The time I spent in therapy also helped me to see that we needed more resources inside our athletic department to be able to help athletes with their mental health. While my therapist really helped me through a lot, it was also hard for me that she didn’t understand how important volleyball was and that I couldn’t just miss practices or quit because that’s not how it works in college athletics. This need I saw encouraged me to do a research project my senior year on Prevalence of Anxiety and Depression Symptoms in Division 1 Student Athletes. My project was to send out a survey to my fellow athletes in my school which included certified tests of anxiety and depression and questions on how their symptoms related to athletics. I saw that around 40% of athletes in my school struggled with major symptoms of anxiety or depression and that every single person that showed prevalent symptoms also demonstrated a strong correlation between these symptoms and their sport. I had always felt like something was wrong with me that I was going through these mental health issues all on my own and that I wasn’t strong enough to handle it like everyone else was. It really changed my entire viewpoint to realize how many people were also going through the same thing. The people I spent all my time with over my four years in college were struggling like I was and I didn’t have to feel alone anymore.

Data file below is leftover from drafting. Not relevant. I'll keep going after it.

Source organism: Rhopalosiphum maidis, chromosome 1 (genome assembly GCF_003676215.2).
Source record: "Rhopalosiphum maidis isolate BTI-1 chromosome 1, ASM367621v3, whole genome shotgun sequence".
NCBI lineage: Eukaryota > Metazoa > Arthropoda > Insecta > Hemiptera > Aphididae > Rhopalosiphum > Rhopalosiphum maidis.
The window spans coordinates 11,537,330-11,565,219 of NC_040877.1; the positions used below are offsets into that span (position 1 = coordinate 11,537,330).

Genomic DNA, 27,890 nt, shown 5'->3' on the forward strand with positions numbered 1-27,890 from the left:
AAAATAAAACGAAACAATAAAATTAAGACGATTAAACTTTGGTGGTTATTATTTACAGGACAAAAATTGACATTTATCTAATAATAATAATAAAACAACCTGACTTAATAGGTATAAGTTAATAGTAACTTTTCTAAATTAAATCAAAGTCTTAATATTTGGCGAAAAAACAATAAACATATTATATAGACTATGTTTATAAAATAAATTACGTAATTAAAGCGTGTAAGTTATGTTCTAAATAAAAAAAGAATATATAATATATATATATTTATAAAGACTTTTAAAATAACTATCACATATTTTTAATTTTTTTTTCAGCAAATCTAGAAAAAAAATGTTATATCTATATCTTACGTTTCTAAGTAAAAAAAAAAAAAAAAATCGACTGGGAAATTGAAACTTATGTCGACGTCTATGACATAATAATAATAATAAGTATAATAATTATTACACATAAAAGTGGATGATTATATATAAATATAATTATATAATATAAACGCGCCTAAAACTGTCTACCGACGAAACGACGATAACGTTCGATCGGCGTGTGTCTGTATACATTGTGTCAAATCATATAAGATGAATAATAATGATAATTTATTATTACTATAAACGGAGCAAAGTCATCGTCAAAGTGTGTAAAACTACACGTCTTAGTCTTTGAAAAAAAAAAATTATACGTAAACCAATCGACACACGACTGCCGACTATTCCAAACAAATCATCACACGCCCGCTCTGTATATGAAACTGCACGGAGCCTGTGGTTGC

Even though it is difficult for me at times to talk about this subject, I love being able to talk about what happened to me with others. I try to share my story and talk about my personal struggles with mental illness as much as I can to hopefully normalize being able to talk about mental health so that others don’t feel alone like I did. I also like to tell my story so that people who don’t realize the overall effects mental illness can take on a person can see that my mental illness developed into a physical illness that caused me immense pain and suffering for years to come. I think that’s important for people to realize it’s not just “feeling anxious” or “feeling sad” these have serious effects on individuals. For me, I have had to deal with stomach issues for years since this incident, but going through every day trying to remind myself that I am enough and fighting my depression and anxiety can at times take just as much of a toll on me. I also want to help athletes realize that you are not just your sport. There is so much more to your life than your sport and I know that is so so hard to see sometimes but just being you is enough, your whole life does not have to revolve around your athletic career.